Honestly? This post should be titled “How NOT to make a DIY floor mirror” because I pretty much did everything you shouldn’t do when making a DIY floor mirror. But it’s a true testament to the ease and awesomeness of this project that – no matter how much you screw up – you can’t actually screw it up.
(image via Live the Home Life)
I originally got the idea from my friend Cara’s blog, Live the Home Life. Cara is a DIY warrior and she threw this little project together so easily, that I thought, “Oh, I can totally do that! No problem!”
Over a year ago, I bought a full-length, beveled mirror from Target – one of the frameless ones that you mount on the back of your door. They’re super inexpensive, about $15. But thinking I’d eventually get around to doing this project, it sat in the box collecting dust. Fast forward a year, and I finally got my butt in gear.
What You’ll Need:
Three boards – I used 1″ x 10″ 6-foot long boards, but I’d recommend 1″x8″
Frameless door mirror
Staple gun and staples
Wood Filler (for emergencies)
1 quart wood stain
Reading Cara’s instructions, I knew I needed three boards – two for the long sides, and one that I would cut in half and use for the top and bottom – a miter saw, a quart of stain, some staples and Liquid Nails. My mom had a miter saw and staple gun, so I went to Home Depot for the rest. Cara used 8″ boards to make her mirror, but I thought I’d beef mine up a little bit and use 10″ wide boards instead.
Mistake #1: Don’t assume your mom has a miter saw, because sometimes, moms’ miter saws break and they don’t have them anymore.
So that was my first mistake, but since I’d already bought all the stuff, we decided to try with a skill saw instead. The longer boards on each side needed to be 48″ long with 45 degree cuts on either end. The shorter top and bottom boards would be 12″ long with 45 degree cuts on either end. Ideally, the four pieces would fit together perfectly, which meant those 45 degree cuts had to be perfect.
We used a ruler to draw a 45 degree cut, cut it with the skill saw, then used the first piece as a stencil for the other pieces. If you aren’t power tool savvy, the difference between a miter saw and a skill saw is this: miter saws sit on a table and make near-perfect cuts. Skill saws are handheld and do not.
So let’s just consider this Mistake #2: don’t use a skill saw when you really need a miter saw.
Because once all the cuts were made, we weren’t even close to having four pieces that fit together. Distraught by this failure, and unable to stand not having a power tool when she needed it, my mom went off to buy a miter saw the next day. We made the cuts again, trimming off a little from the boards, which meant the four pieces would fit together a little more snuggly, and less of the mirror would show in the middle. But we were only losing about a 1/4 of an inch on all sides, so this was a minor problem.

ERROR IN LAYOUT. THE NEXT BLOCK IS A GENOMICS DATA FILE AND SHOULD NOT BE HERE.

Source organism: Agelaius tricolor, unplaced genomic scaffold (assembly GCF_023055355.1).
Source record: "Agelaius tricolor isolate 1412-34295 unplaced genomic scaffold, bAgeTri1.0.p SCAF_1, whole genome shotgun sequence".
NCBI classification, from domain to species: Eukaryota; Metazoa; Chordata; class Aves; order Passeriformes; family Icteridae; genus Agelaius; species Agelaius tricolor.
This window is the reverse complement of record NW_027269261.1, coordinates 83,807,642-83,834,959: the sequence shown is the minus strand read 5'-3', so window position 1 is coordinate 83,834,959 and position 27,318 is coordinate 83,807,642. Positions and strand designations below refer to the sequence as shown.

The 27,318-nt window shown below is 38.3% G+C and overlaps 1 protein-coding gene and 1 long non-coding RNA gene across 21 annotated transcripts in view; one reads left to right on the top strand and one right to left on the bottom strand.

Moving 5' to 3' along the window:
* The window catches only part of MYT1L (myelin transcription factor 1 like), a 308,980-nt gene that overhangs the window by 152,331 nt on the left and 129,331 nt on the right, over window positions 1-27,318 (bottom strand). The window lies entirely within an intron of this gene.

However, this didn’t fix everything.
Mistake #3: Miter saws don’t cut anything as wide as a 10″ board.
Yup, my genius idea to “beef up” my mirror backfired in my face. Miter saws can only cut wood that’s about 6-8″ wide. And here I had four 10″ boards. By this point, I wasn’t going to look back. So we did the best we could making the cuts and laid out the four boards to see how close we’d gotten.
Um, not that close. Cara used a staple gun to staple the four pieces together, then filled in with a tiny bit of Gorilla Glue. So I did the same.
For extra support, I added brackets to the back. And then I put a little extra Gorilla Glue in the cracks.
MISTAKE #4: DO NOT PUT EXTRA GORILLA GLUE IN THE CRACKS.
Some of the glue leaked through the crack to the front of the mirror and I spent 20 minutes trying to clean and sand the spots away. Even then, there were huge gaps in the cracks on the front of the mirror.
So I ran to Sherwin Williams for some Wood Filler. This stuff is magic. It’s just putty that you swipe into the crack, then use a wet rag to wipe off the excess. Unlike caulk, it’s paintable and stainable.
Once that was dry, it was time to stain. I used Minwax Wood finish in Dark Walnut, for a really dark, rich finish.
Unfortch, I must not have gotten all the Gorilla Glue off, so there was some discoloration on those spots, but nothing too obvious.
Once the stain was dry, we laid the wood down on some newspaper and traced around the inside edge with LiquidNails, then gently laid the mirror down in place. I put some magazine holders full of magazines on top of it over night, and the next morning:
I had a beautiful floor mirror that cost about $50. Despite the many mistakes I’d managed to make during the project, the mirror turned out beautifully. Which goes to show: it really can’t be screwed up.
1″ x 10″ x 6 ft boards: 3 at $9 each = $18
Liquid Nails: $2.50
1 Quart of Minwax Stain: $8
Wood Filler: $8
Frameless beveled mirror: $15
Gorilla Glue – already owned
Staple gun, staples and saws – already owned by Mom
Total cost: $51.50